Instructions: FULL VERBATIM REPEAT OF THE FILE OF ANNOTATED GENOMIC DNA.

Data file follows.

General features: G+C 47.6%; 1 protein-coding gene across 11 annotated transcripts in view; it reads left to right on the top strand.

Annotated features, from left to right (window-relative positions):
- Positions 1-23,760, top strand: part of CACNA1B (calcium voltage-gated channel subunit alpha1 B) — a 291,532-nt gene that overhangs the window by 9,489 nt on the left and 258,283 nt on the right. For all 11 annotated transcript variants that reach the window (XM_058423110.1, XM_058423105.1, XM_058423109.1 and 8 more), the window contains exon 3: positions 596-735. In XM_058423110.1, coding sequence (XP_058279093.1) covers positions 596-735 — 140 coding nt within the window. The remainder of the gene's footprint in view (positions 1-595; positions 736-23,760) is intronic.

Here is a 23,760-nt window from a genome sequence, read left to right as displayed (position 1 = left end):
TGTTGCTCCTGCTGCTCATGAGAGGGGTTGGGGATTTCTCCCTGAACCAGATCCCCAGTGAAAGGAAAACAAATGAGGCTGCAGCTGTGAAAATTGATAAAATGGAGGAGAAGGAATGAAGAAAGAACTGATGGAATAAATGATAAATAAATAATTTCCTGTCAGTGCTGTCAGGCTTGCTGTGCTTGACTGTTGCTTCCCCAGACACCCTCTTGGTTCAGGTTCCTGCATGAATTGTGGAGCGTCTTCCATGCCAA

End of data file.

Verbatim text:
General features: G+C 47.6%; 1 protein-coding gene across 11 annotated transcripts in view; it reads left to right on the top strand.

Annotated features, from left to right (window-relative positions):
- Positions 1-23,760, top strand: part of CACNA1B (calcium voltage-gated channel subunit alpha1 B) — a 291,532-nt gene that overhangs the window by 9,489 nt on the left and 258,283 nt on the right. For all 11 annotated transcript variants that reach the window (XM_058423110.1, XM_058423105.1, XM_058423109.1 and 8 more), the window contains exon 3: positions 596-735. In XM_058423110.1, coding sequence (XP_058279093.1) covers positions 596-735 — 140 coding nt within the window. The remainder of the gene's footprint in view (positions 1-595; positions 736-23,760) is intronic.

Here is a 23,760-nt window from a genome sequence, read left to right as displayed (position 1 = left end):
TGTTGCTCCTGCTGCTCATGAGAGGGGTTGGGGATTTCTCCCTGAACCAGATCCCCAGTGAAAGGAAAACAAATGAGGCTGCAGCTGTGAAAATTGATAAAATGGAGGAGAAGGAATGAAGAAAGAACTGATGGAATAAATGATAAATAAATAATTTCCTGTCAGTGCTGTCAGGCTTGCTGTGCTTGACTGTTGCTTCCCCAGACACCCTCTTGGTTCAGGTTCCTGCATGAATTGTGGAGCGTCTTCCATGCCAA